BY: TERRY VAN SCHAIK
November is the anniversary of my father's death. He was
not a particularly old man — 72 years old — when he told my stepmother, "I'm going,"
and suffered a final, massive heart attack.
In his last year of life, he moved in a seemingly endless cycle from his home,
to a hospital, to a nursing home, to his home again. Any dignity he knew that
year he found mostly when he and his wife had the energy to create it. He would
shave as well as he was able while sitting in a recliner, comb hair he had always
been vain about, and put on a clean shirt in preparation for a visitor — maybe
me. We'd sit together then, I on the arm of the chair and he aware, I'm sure,
of my presence while he drifted between wakefulness and sleep. We shared a peace
then that he also rarely found during his last long year.
Where, I've often wondered since his death, is the dignity and peace people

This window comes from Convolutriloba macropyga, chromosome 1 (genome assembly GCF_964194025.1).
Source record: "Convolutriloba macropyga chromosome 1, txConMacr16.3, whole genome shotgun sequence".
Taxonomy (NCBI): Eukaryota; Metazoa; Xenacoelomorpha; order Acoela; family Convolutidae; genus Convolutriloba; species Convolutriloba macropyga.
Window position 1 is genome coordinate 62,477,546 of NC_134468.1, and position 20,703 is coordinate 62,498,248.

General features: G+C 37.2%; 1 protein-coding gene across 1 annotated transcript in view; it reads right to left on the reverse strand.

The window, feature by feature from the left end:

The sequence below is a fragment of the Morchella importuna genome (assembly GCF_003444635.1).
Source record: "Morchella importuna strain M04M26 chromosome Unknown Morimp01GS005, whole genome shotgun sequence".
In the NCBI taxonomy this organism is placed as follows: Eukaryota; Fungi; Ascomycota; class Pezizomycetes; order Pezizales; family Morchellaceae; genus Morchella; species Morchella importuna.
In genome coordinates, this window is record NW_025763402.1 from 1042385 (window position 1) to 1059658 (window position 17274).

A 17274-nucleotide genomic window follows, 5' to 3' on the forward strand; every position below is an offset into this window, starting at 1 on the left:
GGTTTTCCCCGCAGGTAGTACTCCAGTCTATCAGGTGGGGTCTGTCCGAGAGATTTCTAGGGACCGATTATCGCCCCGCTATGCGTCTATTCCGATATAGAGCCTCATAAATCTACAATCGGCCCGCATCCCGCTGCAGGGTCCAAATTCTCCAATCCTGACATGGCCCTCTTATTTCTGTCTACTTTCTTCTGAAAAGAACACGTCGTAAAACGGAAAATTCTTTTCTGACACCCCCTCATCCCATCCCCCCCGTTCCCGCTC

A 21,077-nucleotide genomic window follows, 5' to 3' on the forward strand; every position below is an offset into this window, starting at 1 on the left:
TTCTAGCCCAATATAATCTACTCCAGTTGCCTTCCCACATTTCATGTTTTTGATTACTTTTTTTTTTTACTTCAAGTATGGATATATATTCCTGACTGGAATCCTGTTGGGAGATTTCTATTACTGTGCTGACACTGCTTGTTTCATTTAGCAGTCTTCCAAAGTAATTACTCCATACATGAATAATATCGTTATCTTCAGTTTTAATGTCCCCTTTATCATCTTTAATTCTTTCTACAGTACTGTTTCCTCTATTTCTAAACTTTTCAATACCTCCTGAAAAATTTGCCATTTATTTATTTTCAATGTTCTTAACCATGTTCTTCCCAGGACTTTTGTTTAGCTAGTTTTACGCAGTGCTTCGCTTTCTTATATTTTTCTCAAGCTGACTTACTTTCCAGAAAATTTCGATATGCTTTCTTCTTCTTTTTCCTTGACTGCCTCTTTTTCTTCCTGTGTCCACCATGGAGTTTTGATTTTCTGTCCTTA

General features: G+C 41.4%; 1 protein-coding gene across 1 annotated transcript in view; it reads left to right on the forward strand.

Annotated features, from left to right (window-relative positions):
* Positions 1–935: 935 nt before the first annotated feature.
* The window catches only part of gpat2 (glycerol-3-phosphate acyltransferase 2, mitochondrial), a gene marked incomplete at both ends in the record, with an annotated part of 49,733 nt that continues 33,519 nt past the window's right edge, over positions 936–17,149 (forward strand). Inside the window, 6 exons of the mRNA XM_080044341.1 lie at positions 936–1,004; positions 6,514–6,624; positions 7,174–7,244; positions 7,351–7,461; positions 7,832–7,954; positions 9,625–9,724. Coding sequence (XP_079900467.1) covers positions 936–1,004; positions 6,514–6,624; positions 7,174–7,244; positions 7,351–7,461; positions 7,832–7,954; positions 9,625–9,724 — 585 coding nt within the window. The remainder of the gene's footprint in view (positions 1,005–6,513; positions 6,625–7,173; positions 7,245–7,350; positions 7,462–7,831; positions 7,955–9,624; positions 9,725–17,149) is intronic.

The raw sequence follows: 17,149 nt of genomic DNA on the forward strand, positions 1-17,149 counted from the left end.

like my father, and those older or less ill than he, crave and deserve? This
issue of Health Progress offers answers to these questions and others
related to long-term care in our country.
David Durenberger, Dale Thompson, and Lisa Shulman offer ideas for changing
financing and delivery of long-term care so that the country and its citizens
can afford high-quality care in settings people prefer. Articles on collaborative
efforts between Catholic health care and Catholic Charities USA and the makeover
of the Teresian House in Albany include examples of innovative, person-centered
long-term care. Brian Forschner and Steve Dawson both write on a key component
of quality care — the caregivers themselves. Larry Minnix shares AAHSA's vision
of a better world for the elderly — one we hope this issue contributes to achieving.
Copyright © 2001 by the Catholic Health Association of the United States
For reprint permission, contact Betty Crosby or call (314) 253-3477.